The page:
Class Action- Section 245 of the Companies Act

Under Section 245 of the Companies Act 2013, individuals, including members and depositors of a company, can apply with the tribunal if they believe that the company’s affairs have been conducted in a manner detrimental to its interests. The application can be made on various grounds:

Restraining the Corporation

It prohibits the company from engaging in activities beyond the scope of its Memorandum of Association (MOA) and Articles of Association (AOA).

  • They prevent violations of the MOA and AOA terms, with directors barred from acting on such resolutions.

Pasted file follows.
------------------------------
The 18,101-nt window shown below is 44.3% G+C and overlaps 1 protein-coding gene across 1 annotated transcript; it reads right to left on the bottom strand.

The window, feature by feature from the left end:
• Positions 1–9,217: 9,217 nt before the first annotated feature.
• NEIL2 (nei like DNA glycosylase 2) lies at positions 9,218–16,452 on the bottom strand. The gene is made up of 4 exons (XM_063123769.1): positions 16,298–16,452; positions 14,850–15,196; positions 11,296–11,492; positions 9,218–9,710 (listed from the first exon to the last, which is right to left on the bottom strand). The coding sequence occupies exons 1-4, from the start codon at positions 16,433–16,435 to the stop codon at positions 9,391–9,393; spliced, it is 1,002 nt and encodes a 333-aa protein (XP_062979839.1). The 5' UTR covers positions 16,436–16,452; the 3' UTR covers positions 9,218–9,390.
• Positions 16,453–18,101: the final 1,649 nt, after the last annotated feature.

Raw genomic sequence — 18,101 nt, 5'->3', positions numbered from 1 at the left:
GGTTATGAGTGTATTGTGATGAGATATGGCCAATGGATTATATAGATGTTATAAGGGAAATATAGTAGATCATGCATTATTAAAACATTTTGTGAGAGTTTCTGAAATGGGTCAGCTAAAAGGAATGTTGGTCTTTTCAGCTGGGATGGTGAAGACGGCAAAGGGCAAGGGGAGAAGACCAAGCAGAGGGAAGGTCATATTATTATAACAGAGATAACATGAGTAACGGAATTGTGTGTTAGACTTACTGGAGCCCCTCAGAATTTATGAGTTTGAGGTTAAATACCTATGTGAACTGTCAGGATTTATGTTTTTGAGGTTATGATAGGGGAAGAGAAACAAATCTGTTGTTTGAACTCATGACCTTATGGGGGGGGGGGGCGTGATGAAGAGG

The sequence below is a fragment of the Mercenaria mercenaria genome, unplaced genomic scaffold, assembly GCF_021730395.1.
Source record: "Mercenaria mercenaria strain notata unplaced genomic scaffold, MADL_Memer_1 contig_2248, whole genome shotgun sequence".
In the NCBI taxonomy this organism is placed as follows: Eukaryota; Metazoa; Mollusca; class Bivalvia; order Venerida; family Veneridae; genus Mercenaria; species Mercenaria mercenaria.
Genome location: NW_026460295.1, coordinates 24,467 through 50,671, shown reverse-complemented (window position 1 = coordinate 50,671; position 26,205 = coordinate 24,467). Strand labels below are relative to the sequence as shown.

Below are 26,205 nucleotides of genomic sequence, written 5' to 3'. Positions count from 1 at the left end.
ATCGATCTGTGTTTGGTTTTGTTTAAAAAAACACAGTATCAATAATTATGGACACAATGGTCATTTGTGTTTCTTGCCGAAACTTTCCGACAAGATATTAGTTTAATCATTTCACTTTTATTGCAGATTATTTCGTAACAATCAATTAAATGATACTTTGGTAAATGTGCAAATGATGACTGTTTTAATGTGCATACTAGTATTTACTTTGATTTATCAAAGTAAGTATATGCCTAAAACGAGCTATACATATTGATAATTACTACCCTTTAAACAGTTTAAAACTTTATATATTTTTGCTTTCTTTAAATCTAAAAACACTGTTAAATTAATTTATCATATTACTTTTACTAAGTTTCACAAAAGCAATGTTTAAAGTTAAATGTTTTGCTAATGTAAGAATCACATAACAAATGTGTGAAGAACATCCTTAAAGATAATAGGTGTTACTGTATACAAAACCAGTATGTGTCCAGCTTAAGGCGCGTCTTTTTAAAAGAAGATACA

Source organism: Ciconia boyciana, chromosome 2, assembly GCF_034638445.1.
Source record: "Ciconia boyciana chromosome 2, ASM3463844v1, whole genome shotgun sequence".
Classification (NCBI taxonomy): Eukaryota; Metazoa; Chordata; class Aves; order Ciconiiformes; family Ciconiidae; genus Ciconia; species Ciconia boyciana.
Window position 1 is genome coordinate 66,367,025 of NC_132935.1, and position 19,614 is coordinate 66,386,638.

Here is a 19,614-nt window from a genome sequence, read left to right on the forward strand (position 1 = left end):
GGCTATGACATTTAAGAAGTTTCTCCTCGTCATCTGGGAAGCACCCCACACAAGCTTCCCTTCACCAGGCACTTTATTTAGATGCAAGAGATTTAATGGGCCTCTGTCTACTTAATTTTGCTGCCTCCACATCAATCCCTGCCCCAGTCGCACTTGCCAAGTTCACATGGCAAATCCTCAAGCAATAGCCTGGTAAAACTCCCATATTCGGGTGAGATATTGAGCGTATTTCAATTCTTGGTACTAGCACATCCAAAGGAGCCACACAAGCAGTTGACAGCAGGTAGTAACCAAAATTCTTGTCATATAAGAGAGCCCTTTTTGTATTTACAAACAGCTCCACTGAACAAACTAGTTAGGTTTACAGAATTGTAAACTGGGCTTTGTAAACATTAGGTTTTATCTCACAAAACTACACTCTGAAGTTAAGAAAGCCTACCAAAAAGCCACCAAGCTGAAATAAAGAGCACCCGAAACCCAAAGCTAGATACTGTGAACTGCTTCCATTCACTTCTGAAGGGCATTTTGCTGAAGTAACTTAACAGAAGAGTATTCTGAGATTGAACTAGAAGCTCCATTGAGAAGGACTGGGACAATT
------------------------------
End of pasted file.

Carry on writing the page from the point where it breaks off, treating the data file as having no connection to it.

• They are restricting actions contrary to the Companies Act or other prevailing legislation.
  • Declaring void any resolution that modifies the MOA and AOA if such modification is approved.

Seeking Damages or Compensation

Members, depositors, or their representatives can seek damages, compensation, or any other appropriate action.


  • Hold the corporation or its directors accountable for illegal, fraudulent, or wrongful acts or omissions.
  • Holds the company’s auditor or audit firm responsible for providing incorrect or misleading information.

Procedure to File a Complaint with the Tribunal

The tribunal may be approached for any other suitable remedy.

  • The application can be submitted by not fewer than one hundred members or members controlling more than one-tenth of the entire voting power (for firms with share capital).
  • The application requires not less than one-fifth of the persons on the company’s membership list in companies without share capital.